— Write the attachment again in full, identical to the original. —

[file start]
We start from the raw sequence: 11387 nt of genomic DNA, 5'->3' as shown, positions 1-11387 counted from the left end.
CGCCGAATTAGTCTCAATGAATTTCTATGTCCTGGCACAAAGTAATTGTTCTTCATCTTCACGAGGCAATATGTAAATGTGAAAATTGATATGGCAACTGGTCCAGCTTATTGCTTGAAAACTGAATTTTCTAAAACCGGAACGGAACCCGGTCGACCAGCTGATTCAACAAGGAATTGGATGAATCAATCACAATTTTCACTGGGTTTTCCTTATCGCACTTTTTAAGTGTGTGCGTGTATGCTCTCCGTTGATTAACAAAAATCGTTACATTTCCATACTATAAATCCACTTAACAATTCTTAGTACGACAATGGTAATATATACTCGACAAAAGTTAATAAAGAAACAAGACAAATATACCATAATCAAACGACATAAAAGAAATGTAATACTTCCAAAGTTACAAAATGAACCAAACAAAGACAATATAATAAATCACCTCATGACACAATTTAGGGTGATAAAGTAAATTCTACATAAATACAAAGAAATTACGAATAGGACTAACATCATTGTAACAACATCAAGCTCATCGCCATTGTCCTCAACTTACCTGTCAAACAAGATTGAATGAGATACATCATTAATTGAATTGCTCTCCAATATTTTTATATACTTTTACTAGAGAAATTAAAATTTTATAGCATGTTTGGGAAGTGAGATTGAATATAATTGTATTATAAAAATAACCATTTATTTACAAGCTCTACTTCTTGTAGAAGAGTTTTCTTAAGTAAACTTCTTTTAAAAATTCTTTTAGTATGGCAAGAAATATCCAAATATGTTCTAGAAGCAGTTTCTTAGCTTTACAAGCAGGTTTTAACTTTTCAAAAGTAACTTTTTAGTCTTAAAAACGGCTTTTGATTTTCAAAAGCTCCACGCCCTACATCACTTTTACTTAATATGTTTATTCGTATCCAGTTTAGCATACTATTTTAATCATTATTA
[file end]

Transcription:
We start from the raw sequence: 11387 nt of genomic DNA, 5'->3' as shown, positions 1-11387 counted from the left end.
CGCCGAATTAGTCTCAATGAATTTCTATGTCCTGGCACAAAGTAATTGTTCTTCATCTTCACGAGGCAATATGTAAATGTGAAAATTGATATGGCAACTGGTCCAGCTTATTGCTTGAAAACTGAATTTTCTAAAACCGGAACGGAACCCGGTCGACCAGCTGATTCAACAAGGAATTGGATGAATCAATCACAATTTTCACTGGGTTTTCCTTATCGCACTTTTTAAGTGTGTGCGTGTATGCTCTCCGTTGATTAACAAAAATCGTTACATTTCCATACTATAAATCCACTTAACAATTCTTAGTACGACAATGGTAATATATACTCGACAAAAGTTAATAAAGAAACAAGACAAATATACCATAATCAAACGACATAAAAGAAATGTAATACTTCCAAAGTTACAAAATGAACCAAACAAAGACAATATAATAAATCACCTCATGACACAATTTAGGGTGATAAAGTAAATTCTACATAAATACAAAGAAATTACGAATAGGACTAACATCATTGTAACAACATCAAGCTCATCGCCATTGTCCTCAACTTACCTGTCAAACAAGATTGAATGAGATACATCATTAATTGAATTGCTCTCCAATATTTTTATATACTTTTACTAGAGAAATTAAAATTTTATAGCATGTTTGGGAAGTGAGATTGAATATAATTGTATTATAAAAATAACCATTTATTTACAAGCTCTACTTCTTGTAGAAGAGTTTTCTTAAGTAAACTTCTTTTAAAAATTCTTTTAGTATGGCAAGAAATATCCAAATATGTTCTAGAAGCAGTTTCTTAGCTTTACAAGCAGGTTTTAACTTTTCAAAAGTAACTTTTTAGTCTTAAAAACGGCTTTTGATTTTCAAAAGCTCCACGCCCTACATCACTTTTACTTAATATGTTTATTCGTATCCAGTTTAGCATACTATTTTAATCATTATTA